Opening off the critical success of ‘The Lost City of Z’ could leading man Charlie Hunnam expect a similar response to ‘King Arthur: Legend of the Sword’? I’d have thought this folklore fantasy had a better chance of being a commercial success however after poor box office results in America that is now looking unlikely. Would the power of Excalibur at least be enough to keep audiences entertained though?
In my case I’d have to say no. I found the narrative to be largely boring and rather dull. Quite a feat really when you take note of all the fantasy included here. These elements were often completely bonkers and, for me at least, became quite off putting. They stopped me from really engaging with the story and they were partly to blame for the lack of flow that the film had. Scenes felt disjointed and randomly pieced together the whole way up until the finale. There are some scenes that were enjoyable in isolation, usually showcasing the chemistry of Arthur’s gang. However the strength of this comradery is never fully realised therefore restricting the film from reaching it’s full potential. Hunnam does try his best though, he’s a likeable lead with plenty of charisma. He also constantly looks badass and there’s plenty of token topless shots for those that way inclined. The rest of the cast are all fine, they fulfill their roles adequately but could have become something more with some narrative adjustments.
Whilst the story generally failed to keep me entertained the same cannot be said of the tremendous score. Previous collaborator of Guy Ritchie’s, Daniel Pemberton, does a fantastic job of injecting fun, suspense and energy right into the heart of this film. Without his musical creations to accompany the action I’d have been willing Arthur to fall on his sword just to get things over and done with. The said action that the score brings to life is itself a rather mixed bag. Some sequences are entertaining, a chase through ‘Londonium’ mid film no doubt being the highlight. However, too many of the sequences weren’t appealing to watch. Ritchie employs his slow-motion techniques that we’re familiar with from his ‘Sherlock Holmes’ films here once more. Whilst they had purpose in the detective films here they hold the film back and damage the pace. Furthermore, the finale is nothing more than a generic CGI battle with effects that can’t rival other similar blockbuster endings.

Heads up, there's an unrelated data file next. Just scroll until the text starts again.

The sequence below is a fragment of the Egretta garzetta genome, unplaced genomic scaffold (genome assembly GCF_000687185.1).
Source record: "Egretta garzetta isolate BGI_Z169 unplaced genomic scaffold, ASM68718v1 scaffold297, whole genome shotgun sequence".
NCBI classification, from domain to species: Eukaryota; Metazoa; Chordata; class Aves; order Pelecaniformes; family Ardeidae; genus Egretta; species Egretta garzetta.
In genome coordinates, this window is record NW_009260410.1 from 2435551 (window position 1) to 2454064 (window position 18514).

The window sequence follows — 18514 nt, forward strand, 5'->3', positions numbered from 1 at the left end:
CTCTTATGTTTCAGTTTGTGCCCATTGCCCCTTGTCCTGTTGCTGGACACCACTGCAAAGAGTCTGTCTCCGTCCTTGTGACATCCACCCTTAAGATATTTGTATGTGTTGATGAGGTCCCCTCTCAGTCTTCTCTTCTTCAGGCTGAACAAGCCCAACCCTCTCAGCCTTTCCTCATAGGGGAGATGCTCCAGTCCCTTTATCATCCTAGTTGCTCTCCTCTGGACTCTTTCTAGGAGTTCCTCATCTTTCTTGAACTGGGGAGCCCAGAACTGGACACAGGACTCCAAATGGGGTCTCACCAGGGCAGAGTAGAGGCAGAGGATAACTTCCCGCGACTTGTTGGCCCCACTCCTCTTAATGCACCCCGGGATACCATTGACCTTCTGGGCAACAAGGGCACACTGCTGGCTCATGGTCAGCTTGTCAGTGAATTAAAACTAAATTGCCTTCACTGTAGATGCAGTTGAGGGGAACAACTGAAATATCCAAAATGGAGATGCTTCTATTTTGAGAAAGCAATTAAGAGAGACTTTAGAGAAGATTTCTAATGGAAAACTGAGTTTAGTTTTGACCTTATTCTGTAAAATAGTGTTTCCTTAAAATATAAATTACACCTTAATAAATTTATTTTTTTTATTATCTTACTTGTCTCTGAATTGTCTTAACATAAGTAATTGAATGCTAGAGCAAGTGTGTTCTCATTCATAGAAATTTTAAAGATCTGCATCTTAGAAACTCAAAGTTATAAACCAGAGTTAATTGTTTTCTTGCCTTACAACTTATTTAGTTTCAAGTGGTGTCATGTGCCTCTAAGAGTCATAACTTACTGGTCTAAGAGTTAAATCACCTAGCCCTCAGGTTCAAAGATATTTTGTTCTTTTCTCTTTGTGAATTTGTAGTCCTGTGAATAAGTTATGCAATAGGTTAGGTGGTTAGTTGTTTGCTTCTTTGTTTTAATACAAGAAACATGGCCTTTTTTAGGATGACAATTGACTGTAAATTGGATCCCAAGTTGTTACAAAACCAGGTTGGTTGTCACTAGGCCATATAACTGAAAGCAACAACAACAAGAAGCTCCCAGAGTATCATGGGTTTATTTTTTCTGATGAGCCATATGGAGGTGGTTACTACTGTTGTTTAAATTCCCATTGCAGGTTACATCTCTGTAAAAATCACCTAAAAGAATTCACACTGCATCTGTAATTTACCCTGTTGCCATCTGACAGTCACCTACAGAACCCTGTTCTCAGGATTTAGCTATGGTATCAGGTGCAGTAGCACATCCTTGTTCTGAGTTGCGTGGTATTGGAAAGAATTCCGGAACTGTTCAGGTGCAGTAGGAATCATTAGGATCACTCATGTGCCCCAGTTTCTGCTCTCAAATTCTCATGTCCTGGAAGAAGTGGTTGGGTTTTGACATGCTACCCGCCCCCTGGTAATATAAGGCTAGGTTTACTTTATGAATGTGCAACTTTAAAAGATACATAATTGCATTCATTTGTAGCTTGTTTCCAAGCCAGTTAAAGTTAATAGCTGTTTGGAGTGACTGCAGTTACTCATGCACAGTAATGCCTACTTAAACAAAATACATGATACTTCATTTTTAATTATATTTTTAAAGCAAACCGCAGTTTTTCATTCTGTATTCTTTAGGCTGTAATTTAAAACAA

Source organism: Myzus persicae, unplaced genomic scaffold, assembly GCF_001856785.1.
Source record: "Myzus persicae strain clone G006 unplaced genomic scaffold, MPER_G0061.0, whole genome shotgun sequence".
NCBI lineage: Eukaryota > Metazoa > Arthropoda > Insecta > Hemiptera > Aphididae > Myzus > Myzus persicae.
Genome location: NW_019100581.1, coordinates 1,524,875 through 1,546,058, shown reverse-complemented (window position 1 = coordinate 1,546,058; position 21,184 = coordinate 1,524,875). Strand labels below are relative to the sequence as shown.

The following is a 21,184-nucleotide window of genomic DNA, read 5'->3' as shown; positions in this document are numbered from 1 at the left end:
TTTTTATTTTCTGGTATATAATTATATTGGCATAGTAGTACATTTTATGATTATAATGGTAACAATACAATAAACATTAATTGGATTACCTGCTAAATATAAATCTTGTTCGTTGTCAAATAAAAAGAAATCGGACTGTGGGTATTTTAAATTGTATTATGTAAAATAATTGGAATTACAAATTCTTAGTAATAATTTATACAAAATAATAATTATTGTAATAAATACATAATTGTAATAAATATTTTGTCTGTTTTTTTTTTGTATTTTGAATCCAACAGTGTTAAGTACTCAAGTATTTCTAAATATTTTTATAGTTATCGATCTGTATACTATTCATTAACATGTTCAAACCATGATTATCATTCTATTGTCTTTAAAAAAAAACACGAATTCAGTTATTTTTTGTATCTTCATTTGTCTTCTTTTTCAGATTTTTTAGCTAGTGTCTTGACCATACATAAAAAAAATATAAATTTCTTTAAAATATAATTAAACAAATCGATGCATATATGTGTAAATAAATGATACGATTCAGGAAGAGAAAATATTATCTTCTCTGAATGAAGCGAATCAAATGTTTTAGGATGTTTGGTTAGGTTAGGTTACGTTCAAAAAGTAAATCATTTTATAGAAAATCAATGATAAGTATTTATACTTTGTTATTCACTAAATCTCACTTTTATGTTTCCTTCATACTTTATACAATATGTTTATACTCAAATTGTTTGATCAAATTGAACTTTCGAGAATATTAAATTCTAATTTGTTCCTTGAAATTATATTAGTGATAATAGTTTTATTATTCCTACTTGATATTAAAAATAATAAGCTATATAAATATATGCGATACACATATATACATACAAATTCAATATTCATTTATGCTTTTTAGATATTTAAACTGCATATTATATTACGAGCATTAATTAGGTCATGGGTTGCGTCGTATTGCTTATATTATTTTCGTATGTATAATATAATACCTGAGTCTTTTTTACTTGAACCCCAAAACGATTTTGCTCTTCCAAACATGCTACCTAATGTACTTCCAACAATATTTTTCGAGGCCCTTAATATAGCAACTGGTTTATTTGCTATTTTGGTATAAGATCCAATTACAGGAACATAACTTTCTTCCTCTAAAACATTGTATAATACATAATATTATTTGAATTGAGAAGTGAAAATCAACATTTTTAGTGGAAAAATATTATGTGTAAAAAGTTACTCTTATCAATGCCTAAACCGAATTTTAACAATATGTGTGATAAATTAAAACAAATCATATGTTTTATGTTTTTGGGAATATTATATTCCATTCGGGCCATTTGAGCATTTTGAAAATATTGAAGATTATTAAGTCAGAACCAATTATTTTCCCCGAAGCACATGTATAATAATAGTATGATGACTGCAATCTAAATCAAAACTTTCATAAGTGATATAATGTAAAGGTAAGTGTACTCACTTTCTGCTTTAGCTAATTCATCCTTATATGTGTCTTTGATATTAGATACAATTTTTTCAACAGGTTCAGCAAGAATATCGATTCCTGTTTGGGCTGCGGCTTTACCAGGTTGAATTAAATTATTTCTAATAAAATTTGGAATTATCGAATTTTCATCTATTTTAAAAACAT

You’ll find yourself wishing you were watching Disney classic ‘The Sword in the Stone’ for the most part. The crazy fantasy elements, monotonous storyline, average action and at times poor effects really damage the so called legend of ‘King Arthur’. However, thanks to Hunnam’s charismatic performance, some quality scenes hidden throughout the screenplay and a pulse pounding score it does just about enough to keep you in your seat. So set neither to be a critical nor commercial success, there’s little chance of this becoming king of blockbuster season.
Rating – 4/10
Question: What’s your favourite Guy Ritchie film?
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